when the fluid in which they existed is dried up; polished circles of European society. The chawell authenticated facts, therefore, which tend
"and quickly recover life and motion by the fresh ad-racters of several of the personages, who are the w light upon the anomalies of animal life, are
dition of water and warmth. Thus the Chaos Re- subject of the following sketches, are so well known le: and, although those facts may not be so
divivum of Linnæus, which dwells in vinegar and to the public, and have been so long associated with ir in their nature as the discovery of toads or
bookbinders' paste, revives by water, after having been the history, politics, and literature of the age, that living creatures in solid stone, they are va
dried up for years, and is both oviparous and vi. we think we cannot render a more acceptable service in their degree, if they tend to assist us one viparous.
than by transcribing the whole of the article. our reasonings upon a subject so apparently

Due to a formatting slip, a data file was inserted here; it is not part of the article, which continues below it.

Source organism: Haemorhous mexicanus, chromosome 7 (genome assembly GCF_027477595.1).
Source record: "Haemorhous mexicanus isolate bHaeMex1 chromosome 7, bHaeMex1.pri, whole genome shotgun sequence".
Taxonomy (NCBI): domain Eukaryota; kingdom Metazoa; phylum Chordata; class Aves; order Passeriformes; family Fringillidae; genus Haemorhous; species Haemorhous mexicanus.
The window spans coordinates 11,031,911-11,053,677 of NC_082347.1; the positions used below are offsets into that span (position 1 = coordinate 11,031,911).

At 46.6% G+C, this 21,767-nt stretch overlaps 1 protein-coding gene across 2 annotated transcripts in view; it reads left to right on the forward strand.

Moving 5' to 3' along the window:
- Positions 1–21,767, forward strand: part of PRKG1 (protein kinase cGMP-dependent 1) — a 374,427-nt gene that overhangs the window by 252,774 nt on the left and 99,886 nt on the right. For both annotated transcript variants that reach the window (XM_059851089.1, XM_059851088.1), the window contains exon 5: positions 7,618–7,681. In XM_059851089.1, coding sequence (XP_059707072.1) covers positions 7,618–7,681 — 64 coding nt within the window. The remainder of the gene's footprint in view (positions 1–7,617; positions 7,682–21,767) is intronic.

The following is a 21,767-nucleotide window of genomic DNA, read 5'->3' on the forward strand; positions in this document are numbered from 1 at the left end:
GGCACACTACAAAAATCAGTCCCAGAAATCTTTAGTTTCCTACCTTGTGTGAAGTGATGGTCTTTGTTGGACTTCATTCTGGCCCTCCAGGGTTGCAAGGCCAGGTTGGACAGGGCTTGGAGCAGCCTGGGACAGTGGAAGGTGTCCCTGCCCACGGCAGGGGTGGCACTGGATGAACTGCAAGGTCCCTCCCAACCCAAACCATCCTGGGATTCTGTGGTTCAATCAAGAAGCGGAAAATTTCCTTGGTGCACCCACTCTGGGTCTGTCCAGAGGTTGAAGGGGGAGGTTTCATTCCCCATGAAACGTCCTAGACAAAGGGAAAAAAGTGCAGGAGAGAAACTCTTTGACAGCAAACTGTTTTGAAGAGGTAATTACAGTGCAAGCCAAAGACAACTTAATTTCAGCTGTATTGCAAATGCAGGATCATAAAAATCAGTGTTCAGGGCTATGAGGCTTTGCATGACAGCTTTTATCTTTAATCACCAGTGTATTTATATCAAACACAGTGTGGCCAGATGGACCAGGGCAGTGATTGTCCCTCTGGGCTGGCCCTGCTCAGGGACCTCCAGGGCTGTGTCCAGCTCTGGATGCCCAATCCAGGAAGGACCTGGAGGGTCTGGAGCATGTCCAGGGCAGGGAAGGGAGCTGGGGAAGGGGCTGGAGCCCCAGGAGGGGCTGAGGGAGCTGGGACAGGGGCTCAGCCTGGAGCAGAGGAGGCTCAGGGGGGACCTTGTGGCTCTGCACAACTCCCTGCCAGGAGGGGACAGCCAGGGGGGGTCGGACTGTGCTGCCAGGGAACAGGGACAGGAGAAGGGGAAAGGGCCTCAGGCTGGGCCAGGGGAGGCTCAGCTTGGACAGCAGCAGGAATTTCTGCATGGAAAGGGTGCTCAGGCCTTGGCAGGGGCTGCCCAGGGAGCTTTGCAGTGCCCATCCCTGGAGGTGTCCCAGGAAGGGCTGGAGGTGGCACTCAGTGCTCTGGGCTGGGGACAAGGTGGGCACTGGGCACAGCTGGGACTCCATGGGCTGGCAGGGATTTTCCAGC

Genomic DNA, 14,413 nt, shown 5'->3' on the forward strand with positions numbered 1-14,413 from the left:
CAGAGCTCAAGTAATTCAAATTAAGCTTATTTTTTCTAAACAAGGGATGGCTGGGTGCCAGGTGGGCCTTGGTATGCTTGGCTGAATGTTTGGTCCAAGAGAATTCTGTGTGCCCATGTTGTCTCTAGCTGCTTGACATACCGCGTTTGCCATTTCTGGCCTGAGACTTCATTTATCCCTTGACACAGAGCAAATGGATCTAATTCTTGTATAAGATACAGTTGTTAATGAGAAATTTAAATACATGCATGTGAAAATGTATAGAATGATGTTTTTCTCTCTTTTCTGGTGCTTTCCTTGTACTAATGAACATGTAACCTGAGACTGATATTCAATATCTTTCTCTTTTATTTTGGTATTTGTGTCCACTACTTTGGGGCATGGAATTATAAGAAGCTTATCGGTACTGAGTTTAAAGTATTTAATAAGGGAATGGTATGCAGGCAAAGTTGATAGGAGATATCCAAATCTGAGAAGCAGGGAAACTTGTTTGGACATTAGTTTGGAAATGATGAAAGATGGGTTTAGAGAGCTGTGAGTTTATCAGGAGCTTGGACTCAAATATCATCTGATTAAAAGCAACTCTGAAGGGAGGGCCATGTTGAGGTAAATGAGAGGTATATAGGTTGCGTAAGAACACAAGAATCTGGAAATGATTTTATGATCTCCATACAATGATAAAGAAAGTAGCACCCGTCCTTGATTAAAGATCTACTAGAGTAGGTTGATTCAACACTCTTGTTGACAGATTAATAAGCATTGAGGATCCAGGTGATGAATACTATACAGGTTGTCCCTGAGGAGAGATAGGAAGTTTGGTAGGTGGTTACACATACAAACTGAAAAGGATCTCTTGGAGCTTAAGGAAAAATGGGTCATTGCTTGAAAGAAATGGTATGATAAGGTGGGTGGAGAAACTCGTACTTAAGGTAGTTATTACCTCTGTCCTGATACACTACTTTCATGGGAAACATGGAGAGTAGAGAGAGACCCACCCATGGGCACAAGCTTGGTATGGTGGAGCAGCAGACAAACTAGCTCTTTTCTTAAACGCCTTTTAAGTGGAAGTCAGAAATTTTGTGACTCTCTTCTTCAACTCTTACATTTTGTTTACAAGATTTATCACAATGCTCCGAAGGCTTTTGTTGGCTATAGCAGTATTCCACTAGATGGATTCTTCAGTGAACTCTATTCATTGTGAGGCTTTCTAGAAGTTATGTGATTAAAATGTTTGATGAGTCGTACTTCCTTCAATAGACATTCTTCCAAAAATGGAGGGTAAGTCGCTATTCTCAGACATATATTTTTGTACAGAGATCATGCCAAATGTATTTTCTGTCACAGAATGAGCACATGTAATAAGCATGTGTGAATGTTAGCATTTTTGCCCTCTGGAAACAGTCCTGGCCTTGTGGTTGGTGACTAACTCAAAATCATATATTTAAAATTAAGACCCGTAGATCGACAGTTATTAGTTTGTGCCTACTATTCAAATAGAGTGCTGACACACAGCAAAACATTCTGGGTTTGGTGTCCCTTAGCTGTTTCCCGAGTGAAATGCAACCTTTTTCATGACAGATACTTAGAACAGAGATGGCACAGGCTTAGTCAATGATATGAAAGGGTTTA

We have been led, almost insensibly, into a long -ileable with our theories of the laws of orchapter, which may, to some of our readers, appear
PICTURES OF SOCIETY, DRAWN FROM LIFE. 1 life.
BY A NOBLEMAN. rather a disproportionate preface to the two short
No. 1. en we first introduced this insect to the public atten. extracts from our portiolio, which led us to take up SCENE_Clichu: the Residence of Madame Recamier.
promised that we would watch its progress, and oc-
“ Le souvenir, présent célesto, I promise we paid it a visit on Saturday, and found
Ombre des biens que l'on n'a plus, ell as could be expected." It is, to the full, as lively as
Est encor un plaisir qui reste
Après tous ceux qu'on a perdus."
On the banks of the Seine, at about half a league from Winged lonect,
e Paris, Madame Juliette Recamier occupied, at Clichy-la